Back in 2016, Brock Turner filled national headlines with a high-profile rape case. Turner, a swimmer at Stanford University, engaged in sexual contact with a drunk and unconscious college-aged girl. He received a lot of attention for his behavior during the ensuing criminal trial, and for the sentencing that he received, which some believed to be overly lenient. His official trial began in March of 2016, and the case sparked a national conversation about rape culture, male privilege, and criminal proceedings in the United States. W
hat happened to Brock Turner following the trial? Is Brock Turner in jail? In this article, I’m going to be answering that question, among a few others. Without further delay, let’s see if we can’t learn some more about this guy.
Brock Turner’s Early Life and the Stanford Incident
Brock Turner was born in 1995 in Dayton, Ohio. He graduated from high school in 2014, where he swam competitively. Brock didn’t just swim, either. He was a really, really good swimmer. When he graduated from Oakwood High School, he was a three-time All-American. Turner was able to get into Stanford University (one of the top universities in the country, if not the world) on a swimming scholarship. Prior to his arrest for rape, Brock had gotten into a couple of instances of legal trouble. During his time in Stanford and in high school, he was known to illegally abuse substances like alcohol and drugs. In 2014, he was arrested for possessing alcohol while being under the legal age. At the time, these may have just seemed like stupid mistakes made by a dumb teenager. However, Turner would eventually show a proclivity for an even more heinous type of crime.
On January 18th, 2015, two Swedish graduate students were cycling around Stanford’s campus late at night when they saw Brock Turner in a dark area behind a dumpster. Brock was on top of a woman who appeared to be unconscious. The men, knowing that something was awry, confronted Turner. When Turner attempted to flee, the men chased him down and detained him until campus police were able to arrive. When they came on the scene, the police determined that the woman in question was completely unconscious. She didn’t show signs of conscious response until past 4 am, which was three hours AFTER the cyclists confronted Brock. The woman’s hair was full of pine needles, and blood covered her hands and elbows. Brock was questioned and arrested, and it was found that he had a blood alcohol content of 0.171%. Experts estimated that the woman’s blood alcohol content would have sat at approximately 0.22%. Needless to say, things did not look good at all for Brock Turner.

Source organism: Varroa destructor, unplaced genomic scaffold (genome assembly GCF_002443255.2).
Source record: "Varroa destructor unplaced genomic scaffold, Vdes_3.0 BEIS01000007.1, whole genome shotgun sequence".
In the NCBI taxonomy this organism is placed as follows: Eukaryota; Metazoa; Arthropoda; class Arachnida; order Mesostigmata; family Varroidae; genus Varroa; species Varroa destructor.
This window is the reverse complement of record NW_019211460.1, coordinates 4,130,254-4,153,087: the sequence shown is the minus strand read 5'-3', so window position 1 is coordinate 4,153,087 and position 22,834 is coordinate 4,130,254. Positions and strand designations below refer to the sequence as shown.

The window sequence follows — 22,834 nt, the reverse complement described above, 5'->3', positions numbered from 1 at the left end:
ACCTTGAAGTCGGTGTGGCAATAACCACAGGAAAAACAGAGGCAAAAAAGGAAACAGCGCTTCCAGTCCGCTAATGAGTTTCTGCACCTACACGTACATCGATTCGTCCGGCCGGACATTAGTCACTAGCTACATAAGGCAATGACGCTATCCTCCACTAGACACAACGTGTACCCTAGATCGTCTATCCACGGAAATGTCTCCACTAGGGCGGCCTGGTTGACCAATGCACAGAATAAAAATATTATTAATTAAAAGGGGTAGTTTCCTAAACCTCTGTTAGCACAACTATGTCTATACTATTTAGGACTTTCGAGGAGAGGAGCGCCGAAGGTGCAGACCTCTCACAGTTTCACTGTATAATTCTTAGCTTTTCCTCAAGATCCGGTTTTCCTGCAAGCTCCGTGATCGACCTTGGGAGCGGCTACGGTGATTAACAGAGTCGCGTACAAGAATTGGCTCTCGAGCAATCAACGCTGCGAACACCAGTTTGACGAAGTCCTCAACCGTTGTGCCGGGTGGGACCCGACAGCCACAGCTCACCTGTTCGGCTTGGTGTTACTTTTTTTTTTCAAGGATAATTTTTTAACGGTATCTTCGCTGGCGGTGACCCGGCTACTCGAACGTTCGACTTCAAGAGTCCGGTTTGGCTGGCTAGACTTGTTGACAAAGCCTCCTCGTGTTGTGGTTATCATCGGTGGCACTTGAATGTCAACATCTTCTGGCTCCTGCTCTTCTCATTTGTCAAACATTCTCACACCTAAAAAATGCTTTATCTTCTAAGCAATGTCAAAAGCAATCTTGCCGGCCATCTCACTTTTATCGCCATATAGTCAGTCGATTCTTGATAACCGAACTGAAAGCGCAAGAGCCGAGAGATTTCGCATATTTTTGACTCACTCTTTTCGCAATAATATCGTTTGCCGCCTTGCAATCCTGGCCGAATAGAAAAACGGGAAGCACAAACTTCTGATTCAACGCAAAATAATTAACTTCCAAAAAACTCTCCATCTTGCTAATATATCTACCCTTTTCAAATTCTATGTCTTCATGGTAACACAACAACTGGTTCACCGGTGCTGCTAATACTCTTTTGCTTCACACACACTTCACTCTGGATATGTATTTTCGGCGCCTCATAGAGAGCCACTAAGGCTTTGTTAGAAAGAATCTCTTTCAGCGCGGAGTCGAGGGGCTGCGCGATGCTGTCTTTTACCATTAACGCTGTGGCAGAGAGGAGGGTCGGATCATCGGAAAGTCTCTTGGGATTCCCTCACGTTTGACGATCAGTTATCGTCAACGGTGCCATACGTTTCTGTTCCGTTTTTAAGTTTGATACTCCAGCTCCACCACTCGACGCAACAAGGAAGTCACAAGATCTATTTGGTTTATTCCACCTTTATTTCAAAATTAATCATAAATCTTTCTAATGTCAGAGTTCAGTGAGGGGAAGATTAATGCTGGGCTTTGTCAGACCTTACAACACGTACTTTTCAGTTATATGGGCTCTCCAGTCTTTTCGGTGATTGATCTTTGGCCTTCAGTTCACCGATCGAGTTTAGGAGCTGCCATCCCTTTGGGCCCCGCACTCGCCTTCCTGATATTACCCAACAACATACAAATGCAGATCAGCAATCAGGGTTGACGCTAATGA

When the woman finally came to the following morning, she testified that she had very little recollection of the night before. She didn’t remember being alone with anyone, and she didn’t remember consenting to any sexual activity. A medical examination showed that the woman had sustained signs of physical trauma (bruising and scrapes) as well as signs of sexual trauma, from being penetrated. The night before, both Brock Turner and the woman (who was known as Jane Doe during the proceedings) attended a party held by the Kappa Alpha fraternity on campus. Brock told police prior to his arrest that he had hit it off with the girl at the party, and that she enthusiastically accepted his advanced at the party and after they had left the party. He went on say that Jane Doe gave verbal consent prior to becoming unconscious. Jane Doe and her prosecutors would go on to discredit this series of events in the ensuing trial.
Brock Turner During the Stanford Trial
Shortly after the incident, in order to avoid disciplinary action, Brock withdrew his enrollment from Stanford. Just a couple of days after his initial arrest, Stanford made the decision to ban Brock from ever stepping foot on campus again. (This is one of the harshest penalties that the university is able to impose on someone.) On January 28th, he was officially indicted on five charges. These charges included rape of an intoxicated person, rape of an unconscious person, along with the intent to rape and inserting a foreign object into the woman. Turner pleaded not guilty to all five of the charges. A few months later, in October, the first two charges of rape were dropped. Although his actions can certainly be considered sexual assault, it wasn’t technically rape, since DNA evidence showed that there was no genital-to-genital contact.